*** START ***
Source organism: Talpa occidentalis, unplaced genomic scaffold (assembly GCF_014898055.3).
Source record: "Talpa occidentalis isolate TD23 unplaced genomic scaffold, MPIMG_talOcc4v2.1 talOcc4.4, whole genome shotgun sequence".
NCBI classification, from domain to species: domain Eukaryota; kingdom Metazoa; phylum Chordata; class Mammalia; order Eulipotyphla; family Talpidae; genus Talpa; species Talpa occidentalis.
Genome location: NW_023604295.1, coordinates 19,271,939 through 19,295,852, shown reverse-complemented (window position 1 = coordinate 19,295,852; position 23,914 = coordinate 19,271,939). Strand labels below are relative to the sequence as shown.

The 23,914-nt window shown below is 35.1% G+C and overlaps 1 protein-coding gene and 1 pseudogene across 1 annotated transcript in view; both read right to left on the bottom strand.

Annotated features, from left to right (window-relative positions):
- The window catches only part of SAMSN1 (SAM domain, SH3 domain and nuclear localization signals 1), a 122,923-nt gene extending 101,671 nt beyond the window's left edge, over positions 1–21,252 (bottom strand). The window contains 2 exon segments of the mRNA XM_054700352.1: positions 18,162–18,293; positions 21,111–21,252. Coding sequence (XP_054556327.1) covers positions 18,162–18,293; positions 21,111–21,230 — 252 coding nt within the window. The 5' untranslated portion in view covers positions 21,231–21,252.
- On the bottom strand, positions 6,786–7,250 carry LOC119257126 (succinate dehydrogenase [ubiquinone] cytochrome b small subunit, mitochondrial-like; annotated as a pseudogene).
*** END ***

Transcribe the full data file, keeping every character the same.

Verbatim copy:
Source organism: Talpa occidentalis, unplaced genomic scaffold (assembly GCF_014898055.3).
Source record: "Talpa occidentalis isolate TD23 unplaced genomic scaffold, MPIMG_talOcc4v2.1 talOcc4.4, whole genome shotgun sequence".
NCBI classification, from domain to species: domain Eukaryota; kingdom Metazoa; phylum Chordata; class Mammalia; order Eulipotyphla; family Talpidae; genus Talpa; species Talpa occidentalis.
Genome location: NW_023604295.1, coordinates 19,271,939 through 19,295,852, shown reverse-complemented (window position 1 = coordinate 19,295,852; position 23,914 = coordinate 19,271,939). Strand labels below are relative to the sequence as shown.

The 23,914-nt window shown below is 35.1% G+C and overlaps 1 protein-coding gene and 1 pseudogene across 1 annotated transcript in view; both read right to left on the bottom strand.

Annotated features, from left to right (window-relative positions):
- The window catches only part of SAMSN1 (SAM domain, SH3 domain and nuclear localization signals 1), a 122,923-nt gene extending 101,671 nt beyond the window's left edge, over positions 1–21,252 (bottom strand). The window contains 2 exon segments of the mRNA XM_054700352.1: positions 18,162–18,293; positions 21,111–21,252. Coding sequence (XP_054556327.1) covers positions 18,162–18,293; positions 21,111–21,230 — 252 coding nt within the window. The 5' untranslated portion in view covers positions 21,231–21,252.
- On the bottom strand, positions 6,786–7,250 carry LOC119257126 (succinate dehydrogenase [ubiquinone] cytochrome b small subunit, mitochondrial-like; annotated as a pseudogene).